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492. Fellowship with men (IX)



I once came across a nationalist YouTuber—subsequently banned—called Millennial Woes; his real name is easy enough to discover, yet for me his pseudonym is more real than his real name. Formerly an arts student, Woes had dropped out of university, retreated back to the family home in the suburbs, and sunk into a profound depression. He eventually found his artistic voice, not at art school, but on YouTube: he produced candlelit confessional videos where he expressed his deepest, darkest concerns—as it turned out these were mostly about immigration. He became a microcelebrity; and he slowly improved his psychological condition as he grew in popularity and his finances developed—increased power of action restores a man; finally, he was exposed by the media, banned from YouTube, and began to lead a quasi-fugitive existence.


Aside from the parallels with Hitler—a sensitive artistic type from a middle-class background drops into despair and obscurity, only to find meaning and purpose in nationalist politics—Woes illustrates a general theme on the radical right. For a time, he was intensely interested in Terence McKenna and his psychedelic explorations. This seems strange, for McKenna was about the most mild hippy-dippy man you could imagine. He suggested that mankind entered his contemporary state because he consumed psychedelic mushrooms—“the stoned-ape theory”. Well, if ever there was a stoned ape it was Terence McKenna. An amiable oirishman, he had a gift for the gab and expressed a general sentiment that all would be well if we got stoned, hugged each other, and expanded our consciousness.


This seems like a strange inspiration for nationalist politics; and yet many people on the radical right report experiences with psychedelics. In part, this is to do with the way psychedelics remystify the world; suddenly it feels like “something” has spoken to you—all the bog-standard materialism falls away, and you become open to…something. Of course, the right stands with religiosity—and the radical right in particular stands with mysticism.


Further, McKenna suggested that man was undergoing an accelerated evolution towards a nexus of interconnection: a process he called Timewave Zero. He even had a little computer program, based on the I Ching, to demonstrate how, as we become more interconnected and moved towards Zero Point, novelty would increase—with things getting weird in 2012, per the Mayan calendar.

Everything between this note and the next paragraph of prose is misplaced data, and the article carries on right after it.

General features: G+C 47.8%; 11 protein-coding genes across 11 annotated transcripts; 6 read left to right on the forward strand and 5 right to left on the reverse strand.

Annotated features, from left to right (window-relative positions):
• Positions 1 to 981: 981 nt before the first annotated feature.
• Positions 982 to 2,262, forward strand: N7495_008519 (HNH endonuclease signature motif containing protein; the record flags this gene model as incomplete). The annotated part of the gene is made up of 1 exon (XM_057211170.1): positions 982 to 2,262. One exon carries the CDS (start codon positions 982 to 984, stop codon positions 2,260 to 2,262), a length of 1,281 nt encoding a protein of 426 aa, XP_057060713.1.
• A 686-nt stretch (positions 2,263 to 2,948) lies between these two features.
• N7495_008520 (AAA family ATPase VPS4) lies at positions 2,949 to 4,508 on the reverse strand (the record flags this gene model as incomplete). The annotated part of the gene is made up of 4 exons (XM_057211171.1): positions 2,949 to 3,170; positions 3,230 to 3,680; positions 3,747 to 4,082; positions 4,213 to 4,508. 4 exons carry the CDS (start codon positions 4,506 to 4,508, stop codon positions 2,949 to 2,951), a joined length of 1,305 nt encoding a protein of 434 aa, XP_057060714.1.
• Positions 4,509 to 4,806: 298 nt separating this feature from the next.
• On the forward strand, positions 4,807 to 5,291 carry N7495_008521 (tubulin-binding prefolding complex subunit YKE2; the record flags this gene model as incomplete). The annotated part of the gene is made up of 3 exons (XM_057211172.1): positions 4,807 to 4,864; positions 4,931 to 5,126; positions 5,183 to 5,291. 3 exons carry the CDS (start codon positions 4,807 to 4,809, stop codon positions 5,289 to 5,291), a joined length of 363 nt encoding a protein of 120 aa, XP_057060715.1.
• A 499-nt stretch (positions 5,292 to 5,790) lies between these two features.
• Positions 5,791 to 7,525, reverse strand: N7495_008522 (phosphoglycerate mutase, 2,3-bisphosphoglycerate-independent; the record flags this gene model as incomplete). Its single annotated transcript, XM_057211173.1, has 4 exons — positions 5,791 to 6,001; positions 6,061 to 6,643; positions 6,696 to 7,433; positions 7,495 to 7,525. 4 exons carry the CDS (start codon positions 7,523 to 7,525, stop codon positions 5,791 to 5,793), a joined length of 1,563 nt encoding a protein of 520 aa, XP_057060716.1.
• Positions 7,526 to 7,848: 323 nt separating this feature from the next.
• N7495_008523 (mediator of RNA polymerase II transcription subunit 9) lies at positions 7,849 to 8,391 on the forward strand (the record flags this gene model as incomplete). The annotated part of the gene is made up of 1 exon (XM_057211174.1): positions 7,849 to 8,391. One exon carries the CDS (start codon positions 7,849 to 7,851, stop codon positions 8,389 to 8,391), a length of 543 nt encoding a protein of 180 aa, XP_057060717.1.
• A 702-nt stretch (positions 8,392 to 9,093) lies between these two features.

This idea that man is evolving or must evolve, not in the strict Darwinian sense, but in the sense that we must improve—reach a higher form, our final form or destiny—also chimes with the radical right. Similar ideas have been expressed by Colin Wilson, Reza Jorjani, Nick Land, George Bernard Shaw, Nietzsche, and many others. For the radical right, this often combines with a notion that we will raise our consciousness in a way that is partially techno-scientific; through magic mushrooms, for McKenna—or through direct integration with computers. This is not quite a teleological idea, nor does it represent pure Darwinism; rather, it appeals to an older notion of evolution—movement towards some higher goal, particularly a goal we have to strive towards. Movement to “the next step” is not a given, so there is a quasi-religious notion here: the next step is more like another level in a vast computer game—or perhaps a movement to a pure energy state.


Indeed, perhaps we are building God. Anyway, this way to think about evolution—evolution as a normative concept—belongs to the radical right; and this is because it is pessimistic about man; the left does not think man needs to be improved at the biological or spiritual level. The radical right thinks both must be altered, whereas conservatives and non-mystical religions demur—we must not help ourselves, we must just wait. The pathway for evolution—serendipitous discoveries—may well be revealed through mysticism or psychedelic drug experiments or by running the I Ching through a computer program; and perhaps there will be help from another realm too—or another fold in space-time, anyway.

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